By By Sarah C. Venator, Guy W. Adema, and Marci Johnson
Alaska is a state inextricably linked to both resource development and wilderness. It includes vast tracts of federally protected land, large and intact natural systems, abundant economically viable resource development prospects, and relatively few residents. Since the late 19th century, visitors have flocked to places like Glacier Bay to experience a connection with the landscape. Yet concurrent with the discovery of Alaska’s scenic and wilderness resources, visitors to the state discovered gold and other mineral resources. Development of these resources was instrumental in shaping modern Alaska. A careful balance between conservation and resource development continues today.
The legislative history of Alaska shapes current resource development on Alaska’s national park lands. The majority of Alaska’s national park units were designated under the Alaska National Interest Lands Conservation Act (ANILCA) in 1980. Many of the lands designated for conservation in ANILCA are adjacent to mineral and oil resources. Additionally, a significant amount of land within park unit administrative boundaries was selected and conveyed to Alaska Native Regional Corporations, including surface and subsurface rights (Gilbert, in this issue). Inholders within new conservation units possess certain rights, including development of any valid mining claims subject to National Park Service (NPS) regulation, and reasonable access to private property. ANILCA also made other unique provisions to allow for future development through the new park units; notably, when Congress designated Gates of the Arctic National Park and Preserve, it made allowances for a future road development across the preserve to access significant mineral deposits to the west (Gilbert, in this issue).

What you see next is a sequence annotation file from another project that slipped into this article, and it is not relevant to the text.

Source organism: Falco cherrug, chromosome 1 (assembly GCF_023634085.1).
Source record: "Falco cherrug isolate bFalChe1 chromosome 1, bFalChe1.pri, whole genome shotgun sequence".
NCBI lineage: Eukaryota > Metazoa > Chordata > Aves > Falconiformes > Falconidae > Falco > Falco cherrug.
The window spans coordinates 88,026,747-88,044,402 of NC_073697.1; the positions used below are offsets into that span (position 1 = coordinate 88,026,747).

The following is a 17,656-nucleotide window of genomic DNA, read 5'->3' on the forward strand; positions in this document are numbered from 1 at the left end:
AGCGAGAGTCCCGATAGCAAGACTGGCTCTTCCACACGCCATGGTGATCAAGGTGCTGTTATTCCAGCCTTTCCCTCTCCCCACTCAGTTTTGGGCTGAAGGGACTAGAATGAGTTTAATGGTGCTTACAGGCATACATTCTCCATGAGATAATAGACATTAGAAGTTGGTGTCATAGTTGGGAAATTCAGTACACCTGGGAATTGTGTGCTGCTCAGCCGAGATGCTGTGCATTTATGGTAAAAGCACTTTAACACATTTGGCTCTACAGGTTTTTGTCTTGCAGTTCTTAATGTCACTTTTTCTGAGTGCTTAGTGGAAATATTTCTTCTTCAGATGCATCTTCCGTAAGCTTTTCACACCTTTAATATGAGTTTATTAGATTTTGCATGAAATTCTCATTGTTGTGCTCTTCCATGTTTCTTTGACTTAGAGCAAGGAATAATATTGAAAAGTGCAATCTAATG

Many resource development projects within and outside of NPS administrative boundaries of various scales create the potential to affect or impact park resources, either directly or indirectly. Several of these projects would be significant in scale and require major infrastructure development to support their operations, while others are small, and likely or documented to have no significant impact.
The National Park Service has created a database and visual mapping interface that will allow land managers, visitors, and the public to more easily understand the type, scale, and scope of resource development adjacent to parks. The database and map include both the actual development locations and supporting infrastructure such as roads, ports, pipelines, and transmission lines.
Since 2010, the Western Arctic National Parklands (WEAR: Kobuk Valley National Park, Noatak National Preserve, Cape Krusenstern National Monument, and Bering Land Bridge National Preserve) have maintained a map of active and potential resource development projects in the region for management use. Decades of mineral exploration adjacent to WEAR are now culminating in proposed road corridors and new infrastructure. WEAR was interested in maintaining the map to allow resource managers to stay apprised of projects and their potential effects on park resources, including subsistence, visitor experience, wildlife populations and migration, and water and air quality. Aside from the 25-year-old Red Dog zinc and lead mine, the vast expanse of northwest Alaska remains relatively pristine.
The WEAR initiative was the basis of the current Mineral and Energy Development web mapping project. Conceptually, the map is a tool to allow park management to track and visualize the various projects by type of development, project activity status, resource type, and other attributes. It will allow users to view broader spatial patterns in projects by attributes of interest. The data will be available in three formats—as a web map; as a story map based on the web map with a more focused thematic approach, text descriptions, images, and links to external resources; and as a database.
The database is the repository of project information, from which the data displayed on the web map and story maps are extracted. It is the most inclusive and versatile in terms of content and capability for data analysis and reporting. On request, the database can be shared with users interested in working directly with the data in ArcGIS.